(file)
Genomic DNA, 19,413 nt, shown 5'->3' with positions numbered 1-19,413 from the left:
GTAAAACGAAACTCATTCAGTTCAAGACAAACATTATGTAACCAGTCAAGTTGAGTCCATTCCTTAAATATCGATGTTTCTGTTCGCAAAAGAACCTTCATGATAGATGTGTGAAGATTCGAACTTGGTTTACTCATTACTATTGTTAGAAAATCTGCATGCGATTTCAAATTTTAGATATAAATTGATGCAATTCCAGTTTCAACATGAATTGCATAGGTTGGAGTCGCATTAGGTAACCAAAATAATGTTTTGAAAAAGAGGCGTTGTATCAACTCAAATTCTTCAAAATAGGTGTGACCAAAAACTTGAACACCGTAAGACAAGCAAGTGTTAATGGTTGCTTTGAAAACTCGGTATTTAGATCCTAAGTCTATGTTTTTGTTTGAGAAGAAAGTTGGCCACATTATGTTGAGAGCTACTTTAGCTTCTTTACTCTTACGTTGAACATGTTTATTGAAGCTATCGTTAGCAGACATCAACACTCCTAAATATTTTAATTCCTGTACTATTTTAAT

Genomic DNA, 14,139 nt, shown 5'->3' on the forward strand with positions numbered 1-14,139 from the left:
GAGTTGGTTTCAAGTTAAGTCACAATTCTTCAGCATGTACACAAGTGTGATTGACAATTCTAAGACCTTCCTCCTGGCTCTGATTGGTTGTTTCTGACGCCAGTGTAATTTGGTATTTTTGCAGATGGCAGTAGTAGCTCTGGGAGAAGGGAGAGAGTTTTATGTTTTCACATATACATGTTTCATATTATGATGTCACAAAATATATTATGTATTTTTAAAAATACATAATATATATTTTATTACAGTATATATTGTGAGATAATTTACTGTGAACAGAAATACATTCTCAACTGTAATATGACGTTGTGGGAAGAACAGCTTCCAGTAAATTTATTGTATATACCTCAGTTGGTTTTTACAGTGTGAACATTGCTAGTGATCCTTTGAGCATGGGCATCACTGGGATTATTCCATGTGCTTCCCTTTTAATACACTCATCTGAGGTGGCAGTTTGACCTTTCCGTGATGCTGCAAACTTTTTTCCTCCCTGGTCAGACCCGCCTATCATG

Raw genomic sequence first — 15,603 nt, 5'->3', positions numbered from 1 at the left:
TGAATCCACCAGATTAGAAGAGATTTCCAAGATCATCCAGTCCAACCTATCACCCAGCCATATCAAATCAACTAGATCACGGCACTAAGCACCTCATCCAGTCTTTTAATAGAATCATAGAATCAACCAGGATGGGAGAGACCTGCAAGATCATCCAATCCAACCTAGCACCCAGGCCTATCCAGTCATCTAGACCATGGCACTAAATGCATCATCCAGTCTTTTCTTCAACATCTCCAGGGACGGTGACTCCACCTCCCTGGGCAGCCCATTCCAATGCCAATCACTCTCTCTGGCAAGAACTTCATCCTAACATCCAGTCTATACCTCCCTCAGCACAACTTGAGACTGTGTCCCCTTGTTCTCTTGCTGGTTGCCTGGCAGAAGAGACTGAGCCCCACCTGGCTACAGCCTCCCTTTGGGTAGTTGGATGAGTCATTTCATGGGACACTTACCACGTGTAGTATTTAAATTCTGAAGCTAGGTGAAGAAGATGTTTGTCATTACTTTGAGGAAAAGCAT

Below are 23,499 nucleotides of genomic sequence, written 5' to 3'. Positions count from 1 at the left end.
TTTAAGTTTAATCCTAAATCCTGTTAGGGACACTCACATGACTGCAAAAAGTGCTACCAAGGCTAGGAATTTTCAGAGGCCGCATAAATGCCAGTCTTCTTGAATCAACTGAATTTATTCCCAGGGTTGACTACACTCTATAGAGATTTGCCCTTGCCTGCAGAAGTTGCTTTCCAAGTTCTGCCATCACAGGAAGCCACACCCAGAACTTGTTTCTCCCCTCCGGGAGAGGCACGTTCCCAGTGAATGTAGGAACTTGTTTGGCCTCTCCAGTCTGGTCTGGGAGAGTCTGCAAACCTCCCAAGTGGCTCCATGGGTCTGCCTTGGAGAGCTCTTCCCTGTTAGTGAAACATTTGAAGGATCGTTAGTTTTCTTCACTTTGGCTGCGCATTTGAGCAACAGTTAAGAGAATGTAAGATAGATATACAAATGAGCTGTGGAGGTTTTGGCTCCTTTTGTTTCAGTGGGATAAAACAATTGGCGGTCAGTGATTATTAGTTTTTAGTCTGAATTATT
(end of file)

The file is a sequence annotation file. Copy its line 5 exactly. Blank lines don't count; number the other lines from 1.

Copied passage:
Raw genomic sequence first — 15,603 nt, 5'->3', positions numbered from 1 at the left: